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Madrid - a first timer's experience

thimes | Feb 5, 201504:15 PM

So I just returned from 14 days in Madrid. It was my first time in Spain - I loved it, had a great time, had some great food. That said, I have some tips for first timers, based on my experiences. Take them for what you want, I'll try to keep them brief. This is NOT a restaurant recommendation/review post.

I wasn't going to post based on my experiences because I didn't have any specific advice I felt the need to relay - but something happened several times while I was there that I've never seen before in all my european travels. 5 times I was in a restaurant (different restaurants) - had an American family enter the restaurant, ask if they spoke english or had english menu's - none did - they sat down and after 5 minutes they got up and left. I felt so bad for them and experienced some of their frustrations at times - so wanted to just put these out there . . .

1) Don't expect a lot of english to be spoken, understood, or translated menus.
Of course this is a generalization but if you expect anything other than this you'll be frustrated. I am not one to expect a foreign country to speak English but there was significantly less heard/translated than in any other European country I've visited. That said, the people were very nice and happy to try to help with what they could. In fact, a few times I just took to saying "I'd like to eat but I don't understand. Help me." (Granted i studied Spanish for 6 years in High-School - which was a LONG time ago but I speak some Spanish).

I rarely if ever recommend an app. But the new Google Translate has a feature that is game changing. They recently bought "World Lens" and integrated it into their app for free. It uses the phone's camera to instantly translated printed text. You don't take a picture, you read whatever is on the screen in English rather than in Spanish (for example). It requires no internet/cell network connection. It is AMAZING and I used it on menus almost every time! It is game changing for foreign travel.

3) You will have to put on your "big boy travel pants" if you want to eat in casual places - the good ones are always crowded, the bad ones are always empty.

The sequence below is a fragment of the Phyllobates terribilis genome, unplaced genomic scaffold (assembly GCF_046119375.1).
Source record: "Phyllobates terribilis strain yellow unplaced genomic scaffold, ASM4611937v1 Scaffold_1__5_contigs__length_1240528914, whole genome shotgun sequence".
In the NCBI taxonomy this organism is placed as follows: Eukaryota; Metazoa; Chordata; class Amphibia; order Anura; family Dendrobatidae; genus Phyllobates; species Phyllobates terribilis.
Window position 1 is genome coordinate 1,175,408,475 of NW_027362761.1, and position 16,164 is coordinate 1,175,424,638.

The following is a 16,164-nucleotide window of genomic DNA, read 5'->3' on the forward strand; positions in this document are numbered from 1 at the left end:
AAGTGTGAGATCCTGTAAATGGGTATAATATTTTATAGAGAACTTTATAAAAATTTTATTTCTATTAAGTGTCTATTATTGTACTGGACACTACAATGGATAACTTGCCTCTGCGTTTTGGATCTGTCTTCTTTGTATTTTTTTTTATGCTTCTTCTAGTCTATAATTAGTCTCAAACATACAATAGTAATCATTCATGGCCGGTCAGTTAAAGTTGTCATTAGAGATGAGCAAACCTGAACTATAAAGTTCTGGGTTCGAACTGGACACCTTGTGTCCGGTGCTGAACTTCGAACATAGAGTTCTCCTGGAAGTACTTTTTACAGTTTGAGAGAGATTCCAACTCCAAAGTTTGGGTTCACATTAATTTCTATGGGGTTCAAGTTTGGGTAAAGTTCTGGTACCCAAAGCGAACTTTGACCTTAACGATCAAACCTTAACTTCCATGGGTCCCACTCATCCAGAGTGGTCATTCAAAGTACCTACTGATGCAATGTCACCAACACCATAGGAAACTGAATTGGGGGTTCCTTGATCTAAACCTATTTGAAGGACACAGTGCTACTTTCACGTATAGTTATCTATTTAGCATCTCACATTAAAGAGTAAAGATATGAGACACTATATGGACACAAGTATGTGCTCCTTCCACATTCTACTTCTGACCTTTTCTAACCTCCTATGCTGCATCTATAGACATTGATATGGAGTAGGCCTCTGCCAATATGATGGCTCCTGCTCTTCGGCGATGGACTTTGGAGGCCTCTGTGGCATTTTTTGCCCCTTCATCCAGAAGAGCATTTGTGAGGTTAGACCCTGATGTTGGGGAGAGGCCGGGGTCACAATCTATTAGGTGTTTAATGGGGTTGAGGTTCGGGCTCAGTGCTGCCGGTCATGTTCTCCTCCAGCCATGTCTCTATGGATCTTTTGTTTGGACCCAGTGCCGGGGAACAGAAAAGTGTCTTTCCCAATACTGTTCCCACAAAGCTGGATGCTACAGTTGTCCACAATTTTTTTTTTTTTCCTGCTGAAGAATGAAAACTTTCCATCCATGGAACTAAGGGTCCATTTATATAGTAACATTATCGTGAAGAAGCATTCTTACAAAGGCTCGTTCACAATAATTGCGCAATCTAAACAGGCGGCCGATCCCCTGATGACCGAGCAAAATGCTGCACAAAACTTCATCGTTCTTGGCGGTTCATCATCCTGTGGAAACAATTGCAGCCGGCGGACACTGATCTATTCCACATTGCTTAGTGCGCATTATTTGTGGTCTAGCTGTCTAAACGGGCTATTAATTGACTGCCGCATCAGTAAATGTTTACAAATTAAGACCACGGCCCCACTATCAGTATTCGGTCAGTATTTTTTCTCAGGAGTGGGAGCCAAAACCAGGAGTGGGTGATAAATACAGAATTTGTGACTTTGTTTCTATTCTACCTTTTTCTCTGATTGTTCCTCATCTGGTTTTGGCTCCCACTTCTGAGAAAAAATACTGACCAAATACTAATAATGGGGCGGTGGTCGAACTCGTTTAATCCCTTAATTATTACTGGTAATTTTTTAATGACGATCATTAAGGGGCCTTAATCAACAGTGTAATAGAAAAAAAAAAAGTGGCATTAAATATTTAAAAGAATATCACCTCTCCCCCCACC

I understand why so many tourists eat in the "Museo de Jamon" (and the like) in Madrid. The menu has pictures and you can just point. But if you want to eat in local, small restaurants/bars, you're going to have to be a little brave. The Spanish are loud and friendly - but it is intimidating and leads to the impression that everyone knows each other and you're the odd one out. The quarters are tight. The front door is going to be 1/2 blocked by smokers. There is no rhyme or reason to eating at the counter in a taverna. Just find an open spot and go for it. When you're not fluent in Spanish it is intimidating. But go for it.

I'd tell my friends to start at the Mercado San Miguel to get used to the whole thing. Touristy but crowded, you'll have to squirm for space, you can order from several places at once and share a communal table in the middle .. . .

4) For foodies who've made it this far - go to the Mercados but also go to a Corte Igles.
I loved the Mercados - I went to almost all of them in central Madrid. But honestly I was most blown away by my experience at the supermercado in the basement of the Corte Igles (in Salamanca on Ortega y Gasset and Velazquez I think was the corner (could have been Serrano) - though I'm told most have them). If you've never done a supermarket like these, they are in the basement of essentially a department store (think Macy's), so no you're not really in the wrong place. I suggest going for the charcuterie area alone. I've never seen the volume of charcuterie - not to mention whole leg jamon - as I saw in Spain - and in the basement of Corte Igles. And this was in the basement of a "Macy's" essentially. I went several times and was just . . . jealous.

I hope you go, I hope you have fun!

Oh, one last thing - I never really got used to how the Spanish eat (again, my first visit - only to Madrid - and mainly small tapas places). They ate relatively few green vegetables (thought the markets were full of them) - and lots of pork. Lunch at 3pm and dinner at 10pm never felt how my body wanted to eat. And as a tourist, i could never figure out when things were going to be open and when they were going to be closed (tourist attractions, markets, restaurants, etc). I did a lot of research before I went and the reality versus what was posted never quite lined up.

I only posted these to just help you get in a good head space before you go - so you can roll with things and enjoy. I talked with 3 other American's who had all recently moved to Madrid and they all said "I'm so glad you said that" because they had similar experiences as I did.

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